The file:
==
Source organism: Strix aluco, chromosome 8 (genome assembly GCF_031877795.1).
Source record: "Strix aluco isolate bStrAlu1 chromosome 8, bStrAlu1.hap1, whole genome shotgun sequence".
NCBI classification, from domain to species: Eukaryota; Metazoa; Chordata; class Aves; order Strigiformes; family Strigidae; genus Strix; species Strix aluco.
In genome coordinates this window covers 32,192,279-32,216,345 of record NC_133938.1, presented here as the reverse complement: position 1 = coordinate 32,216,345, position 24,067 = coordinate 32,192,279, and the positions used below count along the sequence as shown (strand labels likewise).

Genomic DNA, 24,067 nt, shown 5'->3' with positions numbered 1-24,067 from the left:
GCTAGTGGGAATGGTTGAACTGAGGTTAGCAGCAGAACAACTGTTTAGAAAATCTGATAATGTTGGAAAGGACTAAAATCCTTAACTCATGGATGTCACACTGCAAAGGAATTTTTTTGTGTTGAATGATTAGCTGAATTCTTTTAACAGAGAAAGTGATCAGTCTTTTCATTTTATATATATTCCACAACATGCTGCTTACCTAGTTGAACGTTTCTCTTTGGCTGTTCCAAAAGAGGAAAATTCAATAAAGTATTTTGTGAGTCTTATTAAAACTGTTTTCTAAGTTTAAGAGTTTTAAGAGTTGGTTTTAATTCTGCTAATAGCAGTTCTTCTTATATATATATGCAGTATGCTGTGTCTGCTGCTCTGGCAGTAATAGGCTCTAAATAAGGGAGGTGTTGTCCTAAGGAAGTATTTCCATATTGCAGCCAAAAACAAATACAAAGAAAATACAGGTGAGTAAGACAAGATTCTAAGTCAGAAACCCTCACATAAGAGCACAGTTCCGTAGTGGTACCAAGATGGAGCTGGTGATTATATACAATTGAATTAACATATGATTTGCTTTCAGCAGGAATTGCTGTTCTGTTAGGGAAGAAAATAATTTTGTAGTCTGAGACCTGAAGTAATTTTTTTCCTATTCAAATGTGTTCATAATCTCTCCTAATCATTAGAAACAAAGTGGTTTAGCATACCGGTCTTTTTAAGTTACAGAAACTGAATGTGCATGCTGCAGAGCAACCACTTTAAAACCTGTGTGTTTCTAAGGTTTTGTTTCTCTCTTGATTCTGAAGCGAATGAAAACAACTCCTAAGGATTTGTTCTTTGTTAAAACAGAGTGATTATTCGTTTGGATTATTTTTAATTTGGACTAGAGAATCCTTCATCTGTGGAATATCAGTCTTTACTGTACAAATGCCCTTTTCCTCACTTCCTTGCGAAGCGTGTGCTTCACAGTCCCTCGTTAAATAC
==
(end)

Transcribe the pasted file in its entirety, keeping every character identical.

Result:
Source organism: Strix aluco, chromosome 8 (genome assembly GCF_031877795.1).
Source record: "Strix aluco isolate bStrAlu1 chromosome 8, bStrAlu1.hap1, whole genome shotgun sequence".
NCBI classification, from domain to species: Eukaryota; Metazoa; Chordata; class Aves; order Strigiformes; family Strigidae; genus Strix; species Strix aluco.
In genome coordinates this window covers 32,192,279-32,216,345 of record NC_133938.1, presented here as the reverse complement: position 1 = coordinate 32,216,345, position 24,067 = coordinate 32,192,279, and the positions used below count along the sequence as shown (strand labels likewise).

Genomic DNA, 24,067 nt, shown 5'->3' with positions numbered 1-24,067 from the left:
GCTAGTGGGAATGGTTGAACTGAGGTTAGCAGCAGAACAACTGTTTAGAAAATCTGATAATGTTGGAAAGGACTAAAATCCTTAACTCATGGATGTCACACTGCAAAGGAATTTTTTTGTGTTGAATGATTAGCTGAATTCTTTTAACAGAGAAAGTGATCAGTCTTTTCATTTTATATATATTCCACAACATGCTGCTTACCTAGTTGAACGTTTCTCTTTGGCTGTTCCAAAAGAGGAAAATTCAATAAAGTATTTTGTGAGTCTTATTAAAACTGTTTTCTAAGTTTAAGAGTTTTAAGAGTTGGTTTTAATTCTGCTAATAGCAGTTCTTCTTATATATATATGCAGTATGCTGTGTCTGCTGCTCTGGCAGTAATAGGCTCTAAATAAGGGAGGTGTTGTCCTAAGGAAGTATTTCCATATTGCAGCCAAAAACAAATACAAAGAAAATACAGGTGAGTAAGACAAGATTCTAAGTCAGAAACCCTCACATAAGAGCACAGTTCCGTAGTGGTACCAAGATGGAGCTGGTGATTATATACAATTGAATTAACATATGATTTGCTTTCAGCAGGAATTGCTGTTCTGTTAGGGAAGAAAATAATTTTGTAGTCTGAGACCTGAAGTAATTTTTTTCCTATTCAAATGTGTTCATAATCTCTCCTAATCATTAGAAACAAAGTGGTTTAGCATACCGGTCTTTTTAAGTTACAGAAACTGAATGTGCATGCTGCAGAGCAACCACTTTAAAACCTGTGTGTTTCTAAGGTTTTGTTTCTCTCTTGATTCTGAAGCGAATGAAAACAACTCCTAAGGATTTGTTCTTTGTTAAAACAGAGTGATTATTCGTTTGGATTATTTTTAATTTGGACTAGAGAATCCTTCATCTGTGGAATATCAGTCTTTACTGTACAAATGCCCTTTTCCTCACTTCCTTGCGAAGCGTGTGCTTCACAGTCCCTCGTTAAATAC